U.S. Department of Health and Human Services (HHS) announced decision to reduce the budget for promotion of the Affordable Care Act (ACA) last week. HHS will lower spending on Obamacare advertising and outreach from $100 million last year to $10 million going forward. The Administration also plans to cut payments for health insurance navigators, who assist people in choosing a health insurance option, by 39 percent. In order to increase accountability, funding for navigators will be proportional to how successful a navigator was in meeting their enrollment target the previous year. HHS officials are planning on setting a goal for exchange enrollment for the coming year, but the target has not yet been announced
FDA Announces New Stem Cell Policy
The Food and Drug Administration (FDA) will advance a new policy framework for stem cell therapies in the coming months. The FDA hopes to establish which regenerative medicine products are sufficiently complex to be considered within the agency’s regulatory authority, and to define a process for evaluating stem cell therapies for safety and effectiveness. The decision follows the FDA’s announcement that the company US Stem Cell Clinic marketed stem cell products without FDA approval. The Agency found that the firm’s deviations from current good manufacturing practice requirements may have affected the sterility of their products and put patients at risk. The FDA requests a response from the company within 15 days. The House Energy and Commerce Committee also announced that it plans to conduct a review of companies selling unproven stem cell treatments.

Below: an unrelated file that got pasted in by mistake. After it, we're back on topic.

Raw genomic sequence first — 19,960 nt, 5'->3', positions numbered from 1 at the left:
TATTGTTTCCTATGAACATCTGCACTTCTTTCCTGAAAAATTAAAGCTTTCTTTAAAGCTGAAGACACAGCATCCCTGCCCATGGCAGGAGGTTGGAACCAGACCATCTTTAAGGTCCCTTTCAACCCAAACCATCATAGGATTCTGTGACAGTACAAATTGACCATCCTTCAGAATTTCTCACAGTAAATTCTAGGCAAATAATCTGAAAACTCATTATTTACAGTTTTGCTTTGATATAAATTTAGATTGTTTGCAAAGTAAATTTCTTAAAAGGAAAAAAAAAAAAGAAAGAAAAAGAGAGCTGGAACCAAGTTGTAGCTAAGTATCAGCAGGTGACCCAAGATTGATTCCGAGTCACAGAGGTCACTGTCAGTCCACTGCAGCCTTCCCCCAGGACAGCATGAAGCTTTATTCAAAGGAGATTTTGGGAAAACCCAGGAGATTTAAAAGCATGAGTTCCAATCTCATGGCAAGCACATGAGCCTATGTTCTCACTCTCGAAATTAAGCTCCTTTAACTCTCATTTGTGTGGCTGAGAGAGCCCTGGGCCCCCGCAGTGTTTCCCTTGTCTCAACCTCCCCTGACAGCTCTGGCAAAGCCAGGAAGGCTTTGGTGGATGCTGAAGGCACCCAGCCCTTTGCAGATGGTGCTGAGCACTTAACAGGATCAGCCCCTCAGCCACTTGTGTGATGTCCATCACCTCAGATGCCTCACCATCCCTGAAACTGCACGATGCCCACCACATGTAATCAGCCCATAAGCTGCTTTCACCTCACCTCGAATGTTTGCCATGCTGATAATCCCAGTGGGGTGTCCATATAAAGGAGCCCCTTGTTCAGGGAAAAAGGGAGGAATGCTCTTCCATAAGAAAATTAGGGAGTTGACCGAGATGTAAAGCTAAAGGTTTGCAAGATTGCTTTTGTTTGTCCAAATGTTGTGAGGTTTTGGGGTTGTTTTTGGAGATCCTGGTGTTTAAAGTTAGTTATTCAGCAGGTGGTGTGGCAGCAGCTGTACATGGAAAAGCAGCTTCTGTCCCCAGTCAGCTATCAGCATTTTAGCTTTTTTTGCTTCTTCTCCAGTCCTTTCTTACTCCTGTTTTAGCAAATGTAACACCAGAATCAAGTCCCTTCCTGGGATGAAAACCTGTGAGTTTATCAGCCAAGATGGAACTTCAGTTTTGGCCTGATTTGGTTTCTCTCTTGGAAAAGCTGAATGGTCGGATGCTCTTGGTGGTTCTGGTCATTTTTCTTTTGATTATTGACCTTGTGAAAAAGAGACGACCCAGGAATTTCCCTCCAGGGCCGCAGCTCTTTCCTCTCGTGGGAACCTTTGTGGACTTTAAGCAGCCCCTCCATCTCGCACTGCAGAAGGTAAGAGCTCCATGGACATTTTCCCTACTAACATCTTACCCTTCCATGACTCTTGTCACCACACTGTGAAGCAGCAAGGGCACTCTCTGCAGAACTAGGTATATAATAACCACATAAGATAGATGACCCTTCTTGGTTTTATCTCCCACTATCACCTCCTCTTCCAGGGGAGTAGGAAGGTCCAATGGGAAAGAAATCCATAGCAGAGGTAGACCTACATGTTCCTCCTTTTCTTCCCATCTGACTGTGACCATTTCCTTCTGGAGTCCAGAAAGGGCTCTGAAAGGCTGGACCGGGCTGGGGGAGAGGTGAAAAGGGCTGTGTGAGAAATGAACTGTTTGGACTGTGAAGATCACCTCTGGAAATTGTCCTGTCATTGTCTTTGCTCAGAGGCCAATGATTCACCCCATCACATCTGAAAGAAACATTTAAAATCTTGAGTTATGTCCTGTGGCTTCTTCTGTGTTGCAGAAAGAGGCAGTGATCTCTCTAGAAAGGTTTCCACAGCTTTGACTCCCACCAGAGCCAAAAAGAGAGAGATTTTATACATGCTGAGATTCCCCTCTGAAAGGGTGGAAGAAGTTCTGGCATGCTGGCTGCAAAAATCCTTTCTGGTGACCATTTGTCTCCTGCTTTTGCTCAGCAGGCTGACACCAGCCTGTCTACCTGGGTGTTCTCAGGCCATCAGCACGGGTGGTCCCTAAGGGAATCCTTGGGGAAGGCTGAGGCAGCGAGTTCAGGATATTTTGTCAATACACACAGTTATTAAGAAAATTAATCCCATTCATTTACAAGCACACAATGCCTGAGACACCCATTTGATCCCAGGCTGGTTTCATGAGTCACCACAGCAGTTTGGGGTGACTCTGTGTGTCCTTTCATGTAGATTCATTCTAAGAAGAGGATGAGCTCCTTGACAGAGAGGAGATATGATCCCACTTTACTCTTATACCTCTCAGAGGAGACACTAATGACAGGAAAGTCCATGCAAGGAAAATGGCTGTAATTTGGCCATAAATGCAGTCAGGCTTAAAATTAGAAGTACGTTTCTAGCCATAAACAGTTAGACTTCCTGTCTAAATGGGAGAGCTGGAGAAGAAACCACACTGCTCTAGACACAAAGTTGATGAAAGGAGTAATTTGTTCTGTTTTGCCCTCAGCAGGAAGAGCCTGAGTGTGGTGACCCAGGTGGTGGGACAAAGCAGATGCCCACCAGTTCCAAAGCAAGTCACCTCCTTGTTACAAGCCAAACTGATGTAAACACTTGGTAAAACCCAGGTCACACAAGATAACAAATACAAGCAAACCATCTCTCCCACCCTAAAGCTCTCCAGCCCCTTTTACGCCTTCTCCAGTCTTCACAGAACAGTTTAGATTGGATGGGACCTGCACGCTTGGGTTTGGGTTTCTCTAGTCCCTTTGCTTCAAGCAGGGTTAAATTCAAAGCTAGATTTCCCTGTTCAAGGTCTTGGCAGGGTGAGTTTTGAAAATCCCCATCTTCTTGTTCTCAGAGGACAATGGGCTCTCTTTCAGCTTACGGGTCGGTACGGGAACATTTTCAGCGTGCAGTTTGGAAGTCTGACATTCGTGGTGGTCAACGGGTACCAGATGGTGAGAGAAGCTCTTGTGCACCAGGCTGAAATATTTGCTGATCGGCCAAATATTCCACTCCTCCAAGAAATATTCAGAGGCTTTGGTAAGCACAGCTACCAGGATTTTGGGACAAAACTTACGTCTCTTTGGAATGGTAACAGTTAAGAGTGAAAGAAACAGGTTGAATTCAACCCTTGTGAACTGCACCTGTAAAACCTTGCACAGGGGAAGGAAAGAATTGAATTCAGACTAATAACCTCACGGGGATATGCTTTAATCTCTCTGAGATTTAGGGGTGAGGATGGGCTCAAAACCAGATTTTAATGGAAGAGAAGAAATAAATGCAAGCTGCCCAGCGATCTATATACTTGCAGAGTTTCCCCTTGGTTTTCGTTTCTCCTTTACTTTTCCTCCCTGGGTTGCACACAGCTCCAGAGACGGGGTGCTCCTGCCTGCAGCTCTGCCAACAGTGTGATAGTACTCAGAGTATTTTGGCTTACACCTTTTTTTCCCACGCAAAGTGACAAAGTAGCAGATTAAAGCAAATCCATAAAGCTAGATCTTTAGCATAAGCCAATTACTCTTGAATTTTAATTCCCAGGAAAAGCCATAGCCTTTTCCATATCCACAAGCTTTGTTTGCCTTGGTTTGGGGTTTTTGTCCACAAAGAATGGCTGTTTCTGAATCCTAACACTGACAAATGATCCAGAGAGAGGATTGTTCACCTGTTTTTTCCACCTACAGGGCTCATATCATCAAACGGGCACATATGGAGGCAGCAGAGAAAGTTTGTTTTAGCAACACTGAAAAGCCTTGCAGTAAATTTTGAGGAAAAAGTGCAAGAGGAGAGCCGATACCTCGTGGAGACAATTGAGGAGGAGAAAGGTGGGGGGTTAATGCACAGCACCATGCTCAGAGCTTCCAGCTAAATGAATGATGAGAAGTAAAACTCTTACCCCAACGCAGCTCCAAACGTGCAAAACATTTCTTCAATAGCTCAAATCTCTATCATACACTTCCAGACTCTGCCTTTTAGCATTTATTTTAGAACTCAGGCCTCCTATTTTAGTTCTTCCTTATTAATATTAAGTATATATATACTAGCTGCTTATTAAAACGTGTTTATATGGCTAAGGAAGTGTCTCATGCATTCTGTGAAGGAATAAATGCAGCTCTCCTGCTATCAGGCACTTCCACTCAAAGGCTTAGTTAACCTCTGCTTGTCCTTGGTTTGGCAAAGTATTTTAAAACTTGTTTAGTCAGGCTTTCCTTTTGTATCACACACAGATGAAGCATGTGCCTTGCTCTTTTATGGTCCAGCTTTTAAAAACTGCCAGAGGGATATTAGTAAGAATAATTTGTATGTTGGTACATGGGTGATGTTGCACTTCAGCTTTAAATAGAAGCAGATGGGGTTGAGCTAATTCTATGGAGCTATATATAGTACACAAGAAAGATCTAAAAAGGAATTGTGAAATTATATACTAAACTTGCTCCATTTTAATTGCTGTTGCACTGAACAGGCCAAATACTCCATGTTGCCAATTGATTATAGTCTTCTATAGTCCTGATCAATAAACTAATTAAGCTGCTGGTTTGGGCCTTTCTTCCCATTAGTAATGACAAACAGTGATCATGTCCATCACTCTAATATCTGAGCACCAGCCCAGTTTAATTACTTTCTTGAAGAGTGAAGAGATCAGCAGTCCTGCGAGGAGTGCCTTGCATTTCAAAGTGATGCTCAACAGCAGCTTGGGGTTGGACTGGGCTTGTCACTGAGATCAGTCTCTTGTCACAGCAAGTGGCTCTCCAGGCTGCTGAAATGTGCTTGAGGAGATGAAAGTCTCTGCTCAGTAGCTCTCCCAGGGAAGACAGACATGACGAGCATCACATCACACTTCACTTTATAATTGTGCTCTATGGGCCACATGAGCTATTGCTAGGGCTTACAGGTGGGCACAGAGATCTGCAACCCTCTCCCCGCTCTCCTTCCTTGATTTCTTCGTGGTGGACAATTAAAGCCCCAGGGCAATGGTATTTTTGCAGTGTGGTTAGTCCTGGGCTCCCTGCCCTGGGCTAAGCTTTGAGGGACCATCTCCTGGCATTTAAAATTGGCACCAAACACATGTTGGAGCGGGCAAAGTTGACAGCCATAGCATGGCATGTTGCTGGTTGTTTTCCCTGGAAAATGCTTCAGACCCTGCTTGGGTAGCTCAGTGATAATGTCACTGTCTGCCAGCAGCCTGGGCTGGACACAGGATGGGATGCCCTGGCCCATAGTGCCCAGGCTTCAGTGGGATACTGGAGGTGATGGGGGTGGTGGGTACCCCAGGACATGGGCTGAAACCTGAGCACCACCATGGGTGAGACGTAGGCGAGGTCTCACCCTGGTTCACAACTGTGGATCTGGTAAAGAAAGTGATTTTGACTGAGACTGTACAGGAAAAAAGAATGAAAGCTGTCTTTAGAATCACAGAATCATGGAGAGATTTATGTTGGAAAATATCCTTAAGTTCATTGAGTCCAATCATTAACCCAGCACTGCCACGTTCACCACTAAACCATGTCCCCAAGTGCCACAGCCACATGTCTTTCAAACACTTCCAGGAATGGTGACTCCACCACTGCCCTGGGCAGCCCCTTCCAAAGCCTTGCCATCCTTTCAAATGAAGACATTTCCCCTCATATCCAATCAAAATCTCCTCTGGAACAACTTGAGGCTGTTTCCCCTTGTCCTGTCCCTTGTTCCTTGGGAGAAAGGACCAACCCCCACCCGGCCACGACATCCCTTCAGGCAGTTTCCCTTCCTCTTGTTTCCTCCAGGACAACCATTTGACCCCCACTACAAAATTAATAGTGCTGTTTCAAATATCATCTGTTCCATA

Single Payer Medicare-for-All Legislation Introduced
Sen. Bernie Sanders (I-Vt.) has formally introduced his long awaited “Medicare-for-All” legislation that would transition the nation into a single-payer health care system. The plan currently has the support of 15 Democratic senators, many of whom are expected to run in the next presidential election. The list includes Sens. Cory Booker (D-N.J.), Richard Blumenthal (D-Conn.), Kirsten Gillibrand (D-N.Y.), Kamala Harris (D-Calif.), Mazie Hirono (D-Hawaii), Jeff Merkley (D-Ore.), Brian Schatz (D-Hawaii), Tom Udall (D-N.M.), Elizabeth Warren (D-Mass.), Al Franken (D-Minn.), and Tammy Baldwin (D-Wis.). The bill would end the private insurance industry and be implemented over a period of four-years. Children younger than age 18 would be immediately and automatically eligible for coverage. The plan would be paid for through a tax increase on both individuals and employers. Senator John Barrasso (R-Wyo.) wrote the Congressional Budget Office (CBO) requesting a full cost estimate of the bill saying, “it is imperative that the public understand the cost.”